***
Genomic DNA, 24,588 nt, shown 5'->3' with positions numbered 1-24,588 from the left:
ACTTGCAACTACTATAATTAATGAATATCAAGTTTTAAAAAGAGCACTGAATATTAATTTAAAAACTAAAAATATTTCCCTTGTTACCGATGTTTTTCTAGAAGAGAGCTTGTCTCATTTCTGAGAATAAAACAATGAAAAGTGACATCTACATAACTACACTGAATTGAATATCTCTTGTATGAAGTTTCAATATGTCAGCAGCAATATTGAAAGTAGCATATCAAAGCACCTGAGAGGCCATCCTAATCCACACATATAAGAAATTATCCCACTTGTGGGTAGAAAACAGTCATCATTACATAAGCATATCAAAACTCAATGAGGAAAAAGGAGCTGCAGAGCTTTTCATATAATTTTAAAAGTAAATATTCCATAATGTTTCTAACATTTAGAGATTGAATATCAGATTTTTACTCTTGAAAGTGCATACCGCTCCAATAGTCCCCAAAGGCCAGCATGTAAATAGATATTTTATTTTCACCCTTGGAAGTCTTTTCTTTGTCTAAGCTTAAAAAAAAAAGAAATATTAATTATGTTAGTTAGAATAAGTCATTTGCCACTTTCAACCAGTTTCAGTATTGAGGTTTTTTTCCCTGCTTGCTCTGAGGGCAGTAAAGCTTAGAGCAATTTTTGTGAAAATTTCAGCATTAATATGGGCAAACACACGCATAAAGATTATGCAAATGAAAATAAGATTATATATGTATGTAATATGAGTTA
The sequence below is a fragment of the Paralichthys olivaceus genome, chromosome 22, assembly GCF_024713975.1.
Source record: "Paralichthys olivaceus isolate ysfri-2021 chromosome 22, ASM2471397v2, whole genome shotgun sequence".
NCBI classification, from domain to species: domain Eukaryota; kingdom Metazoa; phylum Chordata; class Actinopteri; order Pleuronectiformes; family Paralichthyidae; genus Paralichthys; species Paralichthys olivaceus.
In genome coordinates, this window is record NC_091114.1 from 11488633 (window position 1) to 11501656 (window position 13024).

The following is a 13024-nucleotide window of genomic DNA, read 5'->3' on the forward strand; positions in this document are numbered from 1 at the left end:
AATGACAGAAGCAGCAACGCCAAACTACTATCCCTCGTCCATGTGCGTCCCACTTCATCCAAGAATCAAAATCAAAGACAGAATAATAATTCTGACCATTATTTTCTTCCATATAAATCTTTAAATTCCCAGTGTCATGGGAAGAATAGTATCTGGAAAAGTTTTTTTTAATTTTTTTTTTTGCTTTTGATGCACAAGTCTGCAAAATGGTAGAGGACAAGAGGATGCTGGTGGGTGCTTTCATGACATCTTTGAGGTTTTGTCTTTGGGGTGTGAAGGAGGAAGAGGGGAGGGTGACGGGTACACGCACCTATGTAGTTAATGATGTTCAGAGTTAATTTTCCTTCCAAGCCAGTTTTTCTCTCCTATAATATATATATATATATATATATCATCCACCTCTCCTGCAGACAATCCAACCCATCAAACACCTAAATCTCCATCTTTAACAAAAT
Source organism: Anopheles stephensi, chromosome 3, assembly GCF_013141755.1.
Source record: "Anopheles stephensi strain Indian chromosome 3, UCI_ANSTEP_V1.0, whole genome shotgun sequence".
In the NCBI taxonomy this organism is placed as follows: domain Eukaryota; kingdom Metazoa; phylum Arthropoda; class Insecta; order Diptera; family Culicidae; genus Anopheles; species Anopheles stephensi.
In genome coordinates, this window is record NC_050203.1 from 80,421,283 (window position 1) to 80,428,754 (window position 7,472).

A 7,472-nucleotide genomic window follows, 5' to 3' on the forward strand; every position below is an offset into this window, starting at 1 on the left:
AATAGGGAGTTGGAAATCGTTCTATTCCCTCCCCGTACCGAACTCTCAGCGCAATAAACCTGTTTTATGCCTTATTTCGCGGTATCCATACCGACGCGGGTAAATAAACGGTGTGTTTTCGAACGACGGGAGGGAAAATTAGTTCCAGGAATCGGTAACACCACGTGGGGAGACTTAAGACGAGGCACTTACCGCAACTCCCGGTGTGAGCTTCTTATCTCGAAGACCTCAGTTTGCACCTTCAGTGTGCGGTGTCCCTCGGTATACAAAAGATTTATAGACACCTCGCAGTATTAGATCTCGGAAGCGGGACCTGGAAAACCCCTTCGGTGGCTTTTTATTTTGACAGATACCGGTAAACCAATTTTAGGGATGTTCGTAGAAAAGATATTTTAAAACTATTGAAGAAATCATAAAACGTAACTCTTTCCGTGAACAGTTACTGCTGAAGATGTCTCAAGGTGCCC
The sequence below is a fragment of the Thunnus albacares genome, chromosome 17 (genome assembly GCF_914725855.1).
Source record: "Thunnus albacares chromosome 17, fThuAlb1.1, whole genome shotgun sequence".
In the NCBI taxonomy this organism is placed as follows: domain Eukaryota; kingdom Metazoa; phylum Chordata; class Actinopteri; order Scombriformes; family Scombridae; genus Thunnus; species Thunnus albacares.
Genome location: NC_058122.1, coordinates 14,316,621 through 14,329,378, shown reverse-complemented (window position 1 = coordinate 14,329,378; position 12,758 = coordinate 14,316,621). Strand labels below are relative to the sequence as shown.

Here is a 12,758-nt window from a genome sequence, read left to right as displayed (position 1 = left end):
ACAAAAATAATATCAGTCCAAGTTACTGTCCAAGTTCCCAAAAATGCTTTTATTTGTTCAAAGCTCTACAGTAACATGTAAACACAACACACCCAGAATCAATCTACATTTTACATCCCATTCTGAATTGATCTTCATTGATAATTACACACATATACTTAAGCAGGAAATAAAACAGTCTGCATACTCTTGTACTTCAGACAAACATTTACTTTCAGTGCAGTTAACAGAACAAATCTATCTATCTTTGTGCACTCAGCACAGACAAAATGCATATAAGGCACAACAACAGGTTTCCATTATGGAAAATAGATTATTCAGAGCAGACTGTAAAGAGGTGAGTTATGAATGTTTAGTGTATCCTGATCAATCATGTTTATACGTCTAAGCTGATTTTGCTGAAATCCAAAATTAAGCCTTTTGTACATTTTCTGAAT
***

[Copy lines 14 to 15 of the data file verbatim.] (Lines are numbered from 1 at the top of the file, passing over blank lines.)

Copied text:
AATAGGGAGTTGGAAATCGTTCTATTCCCTCCCCGTACCGAACTCTCAGCGCAATAAACCTGTTTTATGCCTTATTTCGCGGTATCCATACCGACGCGGGTAAATAAACGGTGTGTTTTCGAACGACGGGAGGGAAAATTAGTTCCAGGAATCGGTAACACCACGTGGGGAGACTTAAGACGAGGCACTTACCGCAACTCCCGGTGTGAGCTTCTTATCTCGAAGACCTCAGTTTGCACCTTCAGTGTGCGGTGTCCCTCGGTATACAAAAGATTTATAGACACCTCGCAGTATTAGATCTCGGAAGCGGGACCTGGAAAACCCCTTCGGTGGCTTTTTATTTTGACAGATACCGGTAAACCAATTTTAGGGATGTTCGTAGAAAAGATATTTTAAAACTATTGAAGAAATCATAAAACGTAACTCTTTCCGTGAACAGTTACTGCTGAAGATGTCTCAAGGTGCCC
The sequence below is a fragment of the Thunnus albacares genome, chromosome 17 (genome assembly GCF_914725855.1).